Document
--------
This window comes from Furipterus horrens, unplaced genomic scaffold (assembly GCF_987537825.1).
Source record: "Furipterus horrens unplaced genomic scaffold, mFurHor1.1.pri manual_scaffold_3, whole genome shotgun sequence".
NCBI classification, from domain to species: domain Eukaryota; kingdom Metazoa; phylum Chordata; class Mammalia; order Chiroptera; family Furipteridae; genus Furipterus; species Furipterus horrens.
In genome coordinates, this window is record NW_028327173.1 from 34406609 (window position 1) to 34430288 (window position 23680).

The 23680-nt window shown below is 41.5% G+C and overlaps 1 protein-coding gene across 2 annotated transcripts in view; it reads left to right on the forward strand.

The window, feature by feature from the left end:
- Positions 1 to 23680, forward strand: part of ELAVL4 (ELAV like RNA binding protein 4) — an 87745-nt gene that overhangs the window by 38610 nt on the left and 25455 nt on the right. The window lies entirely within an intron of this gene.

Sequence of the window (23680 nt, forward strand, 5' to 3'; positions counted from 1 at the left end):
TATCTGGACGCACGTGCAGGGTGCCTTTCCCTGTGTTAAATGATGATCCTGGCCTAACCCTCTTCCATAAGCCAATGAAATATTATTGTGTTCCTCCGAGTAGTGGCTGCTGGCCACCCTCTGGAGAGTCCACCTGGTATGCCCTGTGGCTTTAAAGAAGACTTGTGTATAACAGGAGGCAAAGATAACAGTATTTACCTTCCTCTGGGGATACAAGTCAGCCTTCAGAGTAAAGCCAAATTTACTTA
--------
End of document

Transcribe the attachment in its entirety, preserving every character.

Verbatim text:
This window comes from Furipterus horrens, unplaced genomic scaffold (assembly GCF_987537825.1).
Source record: "Furipterus horrens unplaced genomic scaffold, mFurHor1.1.pri manual_scaffold_3, whole genome shotgun sequence".
NCBI classification, from domain to species: domain Eukaryota; kingdom Metazoa; phylum Chordata; class Mammalia; order Chiroptera; family Furipteridae; genus Furipterus; species Furipterus horrens.
In genome coordinates, this window is record NW_028327173.1 from 34406609 (window position 1) to 34430288 (window position 23680).

The 23680-nt window shown below is 41.5% G+C and overlaps 1 protein-coding gene across 2 annotated transcripts in view; it reads left to right on the forward strand.

The window, feature by feature from the left end:
- Positions 1 to 23680, forward strand: part of ELAVL4 (ELAV like RNA binding protein 4) — an 87745-nt gene that overhangs the window by 38610 nt on the left and 25455 nt on the right. The window lies entirely within an intron of this gene.

Sequence of the window (23680 nt, forward strand, 5' to 3'; positions counted from 1 at the left end):
TATCTGGACGCACGTGCAGGGTGCCTTTCCCTGTGTTAAATGATGATCCTGGCCTAACCCTCTTCCATAAGCCAATGAAATATTATTGTGTTCCTCCGAGTAGTGGCTGCTGGCCACCCTCTGGAGAGTCCACCTGGTATGCCCTGTGGCTTTAAAGAAGACTTGTGTATAACAGGAGGCAAAGATAACAGTATTTACCTTCCTCTGGGGATACAAGTCAGCCTTCAGAGTAAAGCCAAATTTACTTA